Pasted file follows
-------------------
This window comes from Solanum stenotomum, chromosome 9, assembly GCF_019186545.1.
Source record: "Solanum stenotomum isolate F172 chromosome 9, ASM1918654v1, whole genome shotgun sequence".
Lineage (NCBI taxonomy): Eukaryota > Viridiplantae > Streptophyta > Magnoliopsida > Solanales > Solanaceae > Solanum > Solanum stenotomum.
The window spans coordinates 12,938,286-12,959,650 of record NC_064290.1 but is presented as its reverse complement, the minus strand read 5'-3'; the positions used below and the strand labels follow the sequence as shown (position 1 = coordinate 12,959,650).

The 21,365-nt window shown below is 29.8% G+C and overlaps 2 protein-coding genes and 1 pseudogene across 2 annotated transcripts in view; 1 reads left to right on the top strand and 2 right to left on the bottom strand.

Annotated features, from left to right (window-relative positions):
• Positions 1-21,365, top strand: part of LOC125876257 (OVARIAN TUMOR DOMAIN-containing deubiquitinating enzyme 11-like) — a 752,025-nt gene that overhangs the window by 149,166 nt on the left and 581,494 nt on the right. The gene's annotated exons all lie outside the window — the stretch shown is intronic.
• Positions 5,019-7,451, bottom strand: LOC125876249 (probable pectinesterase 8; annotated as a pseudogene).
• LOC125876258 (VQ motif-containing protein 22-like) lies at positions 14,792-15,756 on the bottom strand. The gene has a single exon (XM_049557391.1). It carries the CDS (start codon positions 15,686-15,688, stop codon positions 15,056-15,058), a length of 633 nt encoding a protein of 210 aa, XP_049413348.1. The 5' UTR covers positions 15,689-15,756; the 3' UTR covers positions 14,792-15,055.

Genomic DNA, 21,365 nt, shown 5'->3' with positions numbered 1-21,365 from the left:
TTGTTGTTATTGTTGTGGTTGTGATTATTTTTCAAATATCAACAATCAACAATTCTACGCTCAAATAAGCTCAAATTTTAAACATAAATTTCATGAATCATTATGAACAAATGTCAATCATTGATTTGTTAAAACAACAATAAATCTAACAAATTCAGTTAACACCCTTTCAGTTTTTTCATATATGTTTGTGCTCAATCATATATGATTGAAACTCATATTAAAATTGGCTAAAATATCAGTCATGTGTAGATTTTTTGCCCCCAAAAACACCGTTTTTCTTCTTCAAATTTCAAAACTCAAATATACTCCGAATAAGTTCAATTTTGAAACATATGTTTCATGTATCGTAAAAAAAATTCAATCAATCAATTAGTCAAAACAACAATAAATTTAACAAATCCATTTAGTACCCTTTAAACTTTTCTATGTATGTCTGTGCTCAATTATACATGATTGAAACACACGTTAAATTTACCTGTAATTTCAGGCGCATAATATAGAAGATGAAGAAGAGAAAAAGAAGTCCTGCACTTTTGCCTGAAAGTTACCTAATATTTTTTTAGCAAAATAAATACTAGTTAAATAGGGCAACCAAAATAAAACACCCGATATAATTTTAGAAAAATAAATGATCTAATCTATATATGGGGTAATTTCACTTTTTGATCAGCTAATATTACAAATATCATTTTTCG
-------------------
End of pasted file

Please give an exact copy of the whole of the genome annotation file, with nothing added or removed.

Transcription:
This window comes from Solanum stenotomum, chromosome 9, assembly GCF_019186545.1.
Source record: "Solanum stenotomum isolate F172 chromosome 9, ASM1918654v1, whole genome shotgun sequence".
Lineage (NCBI taxonomy): Eukaryota > Viridiplantae > Streptophyta > Magnoliopsida > Solanales > Solanaceae > Solanum > Solanum stenotomum.
The window spans coordinates 12,938,286-12,959,650 of record NC_064290.1 but is presented as its reverse complement, the minus strand read 5'-3'; the positions used below and the strand labels follow the sequence as shown (position 1 = coordinate 12,959,650).

The 21,365-nt window shown below is 29.8% G+C and overlaps 2 protein-coding genes and 1 pseudogene across 2 annotated transcripts in view; 1 reads left to right on the top strand and 2 right to left on the bottom strand.

Annotated features, from left to right (window-relative positions):
• Positions 1-21,365, top strand: part of LOC125876257 (OVARIAN TUMOR DOMAIN-containing deubiquitinating enzyme 11-like) — a 752,025-nt gene that overhangs the window by 149,166 nt on the left and 581,494 nt on the right. The gene's annotated exons all lie outside the window — the stretch shown is intronic.
• Positions 5,019-7,451, bottom strand: LOC125876249 (probable pectinesterase 8; annotated as a pseudogene).
• LOC125876258 (VQ motif-containing protein 22-like) lies at positions 14,792-15,756 on the bottom strand. The gene has a single exon (XM_049557391.1). It carries the CDS (start codon positions 15,686-15,688, stop codon positions 15,056-15,058), a length of 633 nt encoding a protein of 210 aa, XP_049413348.1. The 5' UTR covers positions 15,689-15,756; the 3' UTR covers positions 14,792-15,055.

Genomic DNA, 21,365 nt, shown 5'->3' with positions numbered 1-21,365 from the left:
TTGTTGTTATTGTTGTGGTTGTGATTATTTTTCAAATATCAACAATCAACAATTCTACGCTCAAATAAGCTCAAATTTTAAACATAAATTTCATGAATCATTATGAACAAATGTCAATCATTGATTTGTTAAAACAACAATAAATCTAACAAATTCAGTTAACACCCTTTCAGTTTTTTCATATATGTTTGTGCTCAATCATATATGATTGAAACTCATATTAAAATTGGCTAAAATATCAGTCATGTGTAGATTTTTTGCCCCCAAAAACACCGTTTTTCTTCTTCAAATTTCAAAACTCAAATATACTCCGAATAAGTTCAATTTTGAAACATATGTTTCATGTATCGTAAAAAAAATTCAATCAATCAATTAGTCAAAACAACAATAAATTTAACAAATCCATTTAGTACCCTTTAAACTTTTCTATGTATGTCTGTGCTCAATTATACATGATTGAAACACACGTTAAATTTACCTGTAATTTCAGGCGCATAATATAGAAGATGAAGAAGAGAAAAAGAAGTCCTGCACTTTTGCCTGAAAGTTACCTAATATTTTTTTAGCAAAATAAATACTAGTTAAATAGGGCAACCAAAATAAAACACCCGATATAATTTTAGAAAAATAAATGATCTAATCTATATATGGGGTAATTTCACTTTTTGATCAGCTAATATTACAAATATCATTTTTCG